[Popular Posts][6]

Science News
Tech news
Science Videos
Tech Gadgets
Funny
Calendar
Education News
Ted Talks
Favorite iPhone Apps
Edu Resource: Organization
EduSciTech Original
Teacher Tools
Fav YouTube Songs
EduSciTech Tips
featured
Free Apps
Tech Vidoes
World News
Education Tools
How To
My Reflections
Travel Photos
Web Resource
Photos
Inspirational
Ed Tools
EduScitech Videos
Health News
Travel
Cornell
Dinner Photo
Favorite Videos
Free app
Leadership
My videos
Tech Solutions
Connecticut
Food
Fun Tools
Fundraiser
Google Voice
Hartford
Hidden Gems
Hindi Song
Korean
Literacy
My Favorite Quotes
Picasa
Picnik
Reflections
Restaurant
Workshop
edu
favoriteiphoneapps
feedback process
iPad
iPhone Tips
improvement
philosophy
resource

Sperm in All Animals Originated 600 Million Years Ago - Yahoo! News




A gene responsible for sperm production is so vital that its
function has remained unaltered throughout evolution and is found in almost all
animals, according to a new study. The results suggest the ability to produce
sperm originated 600 million years ago.



The gene, called Boule, appears to be the only gene known to
be exclusively required for



"Our findings also show that humans, despite how
complex we are, across the evolutionary lines all the way to flies, which are
very simple, still have one fundamental element that's shared," said
Eugene Xu, assistant professor of obstetrics and gynecology at Northwestern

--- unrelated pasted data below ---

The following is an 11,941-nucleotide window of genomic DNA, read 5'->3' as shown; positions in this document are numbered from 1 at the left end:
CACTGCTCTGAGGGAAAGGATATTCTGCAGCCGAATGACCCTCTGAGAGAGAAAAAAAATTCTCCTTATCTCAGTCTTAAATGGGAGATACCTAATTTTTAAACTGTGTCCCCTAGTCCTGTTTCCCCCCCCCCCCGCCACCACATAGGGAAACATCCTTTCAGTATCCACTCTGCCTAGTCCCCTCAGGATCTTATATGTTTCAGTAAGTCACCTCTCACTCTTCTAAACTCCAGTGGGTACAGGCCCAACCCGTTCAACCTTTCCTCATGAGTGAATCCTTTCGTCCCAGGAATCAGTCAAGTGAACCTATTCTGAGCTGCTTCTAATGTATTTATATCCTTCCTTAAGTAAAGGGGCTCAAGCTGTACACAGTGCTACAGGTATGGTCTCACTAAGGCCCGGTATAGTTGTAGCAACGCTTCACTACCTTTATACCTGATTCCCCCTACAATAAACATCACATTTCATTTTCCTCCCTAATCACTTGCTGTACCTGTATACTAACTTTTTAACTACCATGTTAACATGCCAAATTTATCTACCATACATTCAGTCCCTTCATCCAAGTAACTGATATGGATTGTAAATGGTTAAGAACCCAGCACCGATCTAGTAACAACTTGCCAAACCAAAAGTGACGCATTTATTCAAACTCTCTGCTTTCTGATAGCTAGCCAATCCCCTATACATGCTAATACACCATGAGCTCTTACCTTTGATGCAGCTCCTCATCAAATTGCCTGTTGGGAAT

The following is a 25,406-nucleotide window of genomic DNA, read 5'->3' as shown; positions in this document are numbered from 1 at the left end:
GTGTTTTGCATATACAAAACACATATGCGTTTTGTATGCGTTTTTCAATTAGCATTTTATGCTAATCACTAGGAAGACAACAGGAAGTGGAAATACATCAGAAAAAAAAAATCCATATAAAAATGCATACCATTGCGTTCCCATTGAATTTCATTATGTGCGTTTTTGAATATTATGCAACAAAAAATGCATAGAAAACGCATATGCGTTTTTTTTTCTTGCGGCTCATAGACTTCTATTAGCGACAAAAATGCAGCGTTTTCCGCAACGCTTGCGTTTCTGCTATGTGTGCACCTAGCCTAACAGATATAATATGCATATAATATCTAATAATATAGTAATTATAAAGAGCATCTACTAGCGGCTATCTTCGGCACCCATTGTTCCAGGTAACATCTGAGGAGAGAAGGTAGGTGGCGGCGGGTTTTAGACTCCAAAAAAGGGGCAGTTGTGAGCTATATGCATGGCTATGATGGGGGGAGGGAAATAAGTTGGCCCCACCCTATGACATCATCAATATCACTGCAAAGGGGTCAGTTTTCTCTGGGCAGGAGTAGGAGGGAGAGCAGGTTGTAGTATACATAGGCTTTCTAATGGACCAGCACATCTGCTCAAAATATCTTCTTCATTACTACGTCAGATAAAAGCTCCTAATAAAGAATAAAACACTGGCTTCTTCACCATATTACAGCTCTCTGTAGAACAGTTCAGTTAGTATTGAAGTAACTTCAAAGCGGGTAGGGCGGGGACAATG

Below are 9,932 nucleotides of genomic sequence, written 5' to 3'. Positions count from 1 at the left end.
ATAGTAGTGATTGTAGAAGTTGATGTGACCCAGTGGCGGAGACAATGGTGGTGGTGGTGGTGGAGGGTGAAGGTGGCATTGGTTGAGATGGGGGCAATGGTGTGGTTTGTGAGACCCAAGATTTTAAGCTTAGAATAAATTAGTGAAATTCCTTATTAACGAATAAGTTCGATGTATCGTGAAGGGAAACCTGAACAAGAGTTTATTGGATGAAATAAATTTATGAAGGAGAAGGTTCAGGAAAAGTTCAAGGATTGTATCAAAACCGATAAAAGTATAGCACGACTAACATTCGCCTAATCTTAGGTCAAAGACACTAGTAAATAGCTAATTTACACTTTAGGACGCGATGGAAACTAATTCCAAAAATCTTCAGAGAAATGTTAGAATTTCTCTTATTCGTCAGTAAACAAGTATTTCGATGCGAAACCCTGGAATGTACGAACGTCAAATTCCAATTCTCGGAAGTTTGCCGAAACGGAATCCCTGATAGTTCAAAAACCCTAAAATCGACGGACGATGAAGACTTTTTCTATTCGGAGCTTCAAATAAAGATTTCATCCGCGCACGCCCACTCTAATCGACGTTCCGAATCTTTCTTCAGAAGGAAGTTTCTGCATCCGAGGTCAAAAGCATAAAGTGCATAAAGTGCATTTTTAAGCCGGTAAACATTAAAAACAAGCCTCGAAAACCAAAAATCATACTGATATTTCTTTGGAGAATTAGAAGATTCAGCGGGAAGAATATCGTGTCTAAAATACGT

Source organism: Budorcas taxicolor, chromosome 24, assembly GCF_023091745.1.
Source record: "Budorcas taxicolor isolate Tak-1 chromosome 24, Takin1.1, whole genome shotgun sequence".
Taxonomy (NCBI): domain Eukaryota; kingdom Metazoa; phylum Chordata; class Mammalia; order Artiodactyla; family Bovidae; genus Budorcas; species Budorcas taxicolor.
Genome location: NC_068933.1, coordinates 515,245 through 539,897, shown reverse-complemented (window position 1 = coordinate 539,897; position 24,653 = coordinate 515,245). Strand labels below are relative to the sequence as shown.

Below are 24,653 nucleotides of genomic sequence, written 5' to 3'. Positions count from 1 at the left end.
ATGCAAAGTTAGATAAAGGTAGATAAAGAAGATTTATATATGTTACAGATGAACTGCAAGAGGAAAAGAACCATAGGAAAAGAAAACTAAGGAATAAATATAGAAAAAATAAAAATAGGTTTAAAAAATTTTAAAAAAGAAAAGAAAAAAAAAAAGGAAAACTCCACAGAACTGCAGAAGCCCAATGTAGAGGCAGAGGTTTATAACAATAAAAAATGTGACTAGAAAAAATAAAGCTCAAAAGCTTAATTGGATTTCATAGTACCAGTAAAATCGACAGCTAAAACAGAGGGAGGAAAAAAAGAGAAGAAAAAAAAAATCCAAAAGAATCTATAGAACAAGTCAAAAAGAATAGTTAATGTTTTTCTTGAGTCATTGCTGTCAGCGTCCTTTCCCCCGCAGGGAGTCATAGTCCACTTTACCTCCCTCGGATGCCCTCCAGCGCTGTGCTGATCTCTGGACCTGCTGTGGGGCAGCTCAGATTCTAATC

University Feinberg School of Medicine.



The discovery of Boule's key role in perpetuating animal
species offers a better understanding of
http://www.lifeslittlemysteries.com/why-isnt-there-a-male-birth-control-pill-...">male
contraceptive drug, and a new direction for future development of
pesticides or medicine to fight infectious parasites.



The study will be published July 15 in the journal PLoS
Genetics.



Sperm search



Prior to the new findings, scientists didn't know whether
sperm produced by various animal species came from the same prototype. In many
evolution scenarios, things develop independently. As an example, birds and
insects both fly, but the wings of each originated and evolved completely
independently.



For the study, Xu searched for and discovered the presence
of the Boule gene in sperm across different evolutionary lines: human, mammal,
fish, insect, worm and marine invertebrate. The search required sperm from a
sea urchin, a rooster, a fruit fly, a human and a fish.



The findings were unexpected because many sex-specific
genes, including other genes involved in sperm production, are usually under evolutionary
pressure to change.



"It's really surprising because sperm production gets
pounded by natural selection," Xu said. "It tends to change due to
strong selective pressures for sperm-specific genes to evolve. There is extra http://www.livescience.com/health/top10-bizarre-contraceptives.html">The
History and Future of Birth Control









  • http://www.livescience.com/php/video/">videos, http://www.livescience.com/php/trivia/archive.php/">Trivia & Quizzes and http://www.livescience.com/top10/">Top 10s. http://www.livescience.com/common/community/forums/">Join our community to debate hot-button issues like stem cells, climate change and evolution. You can also sign up for free http://livesciencestore.com/">LiveScience Store.



    How old is the gene that makes all sperms? 600 millions years apparently. Surprisingly evolution had no effect on the Boule gene.

    No comments:

    Post a Comment

    Start typing and press Enter to search